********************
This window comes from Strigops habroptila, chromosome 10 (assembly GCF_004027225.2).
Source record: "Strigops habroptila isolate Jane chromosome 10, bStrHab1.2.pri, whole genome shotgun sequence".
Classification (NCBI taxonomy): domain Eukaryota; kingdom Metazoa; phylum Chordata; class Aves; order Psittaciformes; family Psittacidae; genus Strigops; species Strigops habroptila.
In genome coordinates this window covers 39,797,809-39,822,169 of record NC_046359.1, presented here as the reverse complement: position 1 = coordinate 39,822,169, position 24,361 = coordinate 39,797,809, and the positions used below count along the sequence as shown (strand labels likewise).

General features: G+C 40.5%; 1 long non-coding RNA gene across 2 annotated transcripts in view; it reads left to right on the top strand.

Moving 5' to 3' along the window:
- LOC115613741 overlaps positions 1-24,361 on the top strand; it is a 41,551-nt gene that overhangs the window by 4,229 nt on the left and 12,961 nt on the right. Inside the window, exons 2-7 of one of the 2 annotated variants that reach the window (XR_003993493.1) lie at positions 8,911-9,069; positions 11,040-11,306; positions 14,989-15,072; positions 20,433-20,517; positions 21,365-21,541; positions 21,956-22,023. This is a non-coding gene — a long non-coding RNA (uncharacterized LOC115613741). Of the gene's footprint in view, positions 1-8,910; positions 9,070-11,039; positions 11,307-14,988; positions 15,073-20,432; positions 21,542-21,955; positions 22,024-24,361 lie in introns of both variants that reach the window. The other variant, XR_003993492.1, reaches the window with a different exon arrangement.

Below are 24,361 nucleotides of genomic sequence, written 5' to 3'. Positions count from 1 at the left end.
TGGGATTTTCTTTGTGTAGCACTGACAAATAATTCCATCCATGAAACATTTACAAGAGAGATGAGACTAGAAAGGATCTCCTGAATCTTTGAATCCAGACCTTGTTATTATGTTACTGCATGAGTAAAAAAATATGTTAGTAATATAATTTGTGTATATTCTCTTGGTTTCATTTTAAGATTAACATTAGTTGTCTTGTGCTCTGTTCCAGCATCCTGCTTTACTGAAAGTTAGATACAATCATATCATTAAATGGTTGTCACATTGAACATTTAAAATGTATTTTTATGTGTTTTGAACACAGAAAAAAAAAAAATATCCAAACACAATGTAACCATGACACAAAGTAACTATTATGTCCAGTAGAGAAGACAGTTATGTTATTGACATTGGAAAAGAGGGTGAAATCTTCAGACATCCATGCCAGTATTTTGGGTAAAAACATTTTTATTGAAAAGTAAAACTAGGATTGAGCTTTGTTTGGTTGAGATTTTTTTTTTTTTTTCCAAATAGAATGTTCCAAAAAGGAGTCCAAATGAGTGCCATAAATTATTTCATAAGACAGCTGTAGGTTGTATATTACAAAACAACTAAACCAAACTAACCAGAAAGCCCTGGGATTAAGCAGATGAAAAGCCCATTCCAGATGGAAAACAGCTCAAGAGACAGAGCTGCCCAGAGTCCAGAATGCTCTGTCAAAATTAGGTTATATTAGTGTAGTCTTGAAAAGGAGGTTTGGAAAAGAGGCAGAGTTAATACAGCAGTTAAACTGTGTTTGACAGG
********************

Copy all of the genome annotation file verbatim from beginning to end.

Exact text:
This window comes from Strigops habroptila, chromosome 10 (assembly GCF_004027225.2).
Source record: "Strigops habroptila isolate Jane chromosome 10, bStrHab1.2.pri, whole genome shotgun sequence".
Classification (NCBI taxonomy): domain Eukaryota; kingdom Metazoa; phylum Chordata; class Aves; order Psittaciformes; family Psittacidae; genus Strigops; species Strigops habroptila.
In genome coordinates this window covers 39,797,809-39,822,169 of record NC_046359.1, presented here as the reverse complement: position 1 = coordinate 39,822,169, position 24,361 = coordinate 39,797,809, and the positions used below count along the sequence as shown (strand labels likewise).

General features: G+C 40.5%; 1 long non-coding RNA gene across 2 annotated transcripts in view; it reads left to right on the top strand.

Moving 5' to 3' along the window:
- LOC115613741 overlaps positions 1-24,361 on the top strand; it is a 41,551-nt gene that overhangs the window by 4,229 nt on the left and 12,961 nt on the right. Inside the window, exons 2-7 of one of the 2 annotated variants that reach the window (XR_003993493.1) lie at positions 8,911-9,069; positions 11,040-11,306; positions 14,989-15,072; positions 20,433-20,517; positions 21,365-21,541; positions 21,956-22,023. This is a non-coding gene — a long non-coding RNA (uncharacterized LOC115613741). Of the gene's footprint in view, positions 1-8,910; positions 9,070-11,039; positions 11,307-14,988; positions 15,073-20,432; positions 21,542-21,955; positions 22,024-24,361 lie in introns of both variants that reach the window. The other variant, XR_003993492.1, reaches the window with a different exon arrangement.

Below are 24,361 nucleotides of genomic sequence, written 5' to 3'. Positions count from 1 at the left end.
TGGGATTTTCTTTGTGTAGCACTGACAAATAATTCCATCCATGAAACATTTACAAGAGAGATGAGACTAGAAAGGATCTCCTGAATCTTTGAATCCAGACCTTGTTATTATGTTACTGCATGAGTAAAAAAATATGTTAGTAATATAATTTGTGTATATTCTCTTGGTTTCATTTTAAGATTAACATTAGTTGTCTTGTGCTCTGTTCCAGCATCCTGCTTTACTGAAAGTTAGATACAATCATATCATTAAATGGTTGTCACATTGAACATTTAAAATGTATTTTTATGTGTTTTGAACACAGAAAAAAAAAAAATATCCAAACACAATGTAACCATGACACAAAGTAACTATTATGTCCAGTAGAGAAGACAGTTATGTTATTGACATTGGAAAAGAGGGTGAAATCTTCAGACATCCATGCCAGTATTTTGGGTAAAAACATTTTTATTGAAAAGTAAAACTAGGATTGAGCTTTGTTTGGTTGAGATTTTTTTTTTTTTTTCCAAATAGAATGTTCCAAAAAGGAGTCCAAATGAGTGCCATAAATTATTTCATAAGACAGCTGTAGGTTGTATATTACAAAACAACTAAACCAAACTAACCAGAAAGCCCTGGGATTAAGCAGATGAAAAGCCCATTCCAGATGGAAAACAGCTCAAGAGACAGAGCTGCCCAGAGTCCAGAATGCTCTGTCAAAATTAGGTTATATTAGTGTAGTCTTGAAAAGGAGGTTTGGAAAAGAGGCAGAGTTAATACAGCAGTTAAACTGTGTTTGACAGG